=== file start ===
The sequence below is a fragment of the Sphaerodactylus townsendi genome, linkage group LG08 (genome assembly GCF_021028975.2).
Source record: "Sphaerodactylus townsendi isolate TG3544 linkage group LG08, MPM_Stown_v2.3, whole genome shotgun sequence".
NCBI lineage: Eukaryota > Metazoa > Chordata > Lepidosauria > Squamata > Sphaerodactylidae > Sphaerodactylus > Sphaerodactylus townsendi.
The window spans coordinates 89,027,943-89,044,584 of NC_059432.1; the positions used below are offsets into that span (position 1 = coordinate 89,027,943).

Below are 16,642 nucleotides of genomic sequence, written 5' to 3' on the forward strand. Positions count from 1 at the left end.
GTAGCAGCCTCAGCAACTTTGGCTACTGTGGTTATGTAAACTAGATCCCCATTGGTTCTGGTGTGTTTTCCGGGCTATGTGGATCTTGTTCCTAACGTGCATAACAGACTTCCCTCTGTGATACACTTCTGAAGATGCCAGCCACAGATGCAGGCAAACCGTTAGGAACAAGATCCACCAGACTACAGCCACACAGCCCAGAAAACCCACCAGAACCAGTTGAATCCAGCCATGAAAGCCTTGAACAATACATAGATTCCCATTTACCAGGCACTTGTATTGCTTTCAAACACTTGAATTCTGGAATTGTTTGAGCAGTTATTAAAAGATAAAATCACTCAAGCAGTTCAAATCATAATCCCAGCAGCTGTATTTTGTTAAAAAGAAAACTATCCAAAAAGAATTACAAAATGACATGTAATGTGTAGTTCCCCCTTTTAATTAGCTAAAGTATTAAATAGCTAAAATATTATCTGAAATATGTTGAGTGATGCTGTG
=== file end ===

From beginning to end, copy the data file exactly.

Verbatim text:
The sequence below is a fragment of the Sphaerodactylus townsendi genome, linkage group LG08 (genome assembly GCF_021028975.2).
Source record: "Sphaerodactylus townsendi isolate TG3544 linkage group LG08, MPM_Stown_v2.3, whole genome shotgun sequence".
NCBI lineage: Eukaryota > Metazoa > Chordata > Lepidosauria > Squamata > Sphaerodactylidae > Sphaerodactylus > Sphaerodactylus townsendi.
The window spans coordinates 89,027,943-89,044,584 of NC_059432.1; the positions used below are offsets into that span (position 1 = coordinate 89,027,943).

Below are 16,642 nucleotides of genomic sequence, written 5' to 3' on the forward strand. Positions count from 1 at the left end.
GTAGCAGCCTCAGCAACTTTGGCTACTGTGGTTATGTAAACTAGATCCCCATTGGTTCTGGTGTGTTTTCCGGGCTATGTGGATCTTGTTCCTAACGTGCATAACAGACTTCCCTCTGTGATACACTTCTGAAGATGCCAGCCACAGATGCAGGCAAACCGTTAGGAACAAGATCCACCAGACTACAGCCACACAGCCCAGAAAACCCACCAGAACCAGTTGAATCCAGCCATGAAAGCCTTGAACAATACATAGATTCCCATTTACCAGGCACTTGTATTGCTTTCAAACACTTGAATTCTGGAATTGTTTGAGCAGTTATTAAAAGATAAAATCACTCAAGCAGTTCAAATCATAATCCCAGCAGCTGTATTTTGTTAAAAAGAAAACTATCCAAAAAGAATTACAAAATGACATGTAATGTGTAGTTCCCCCTTTTAATTAGCTAAAGTATTAAATAGCTAAAATATTATCTGAAATATGTTGAGTGATGCTGTG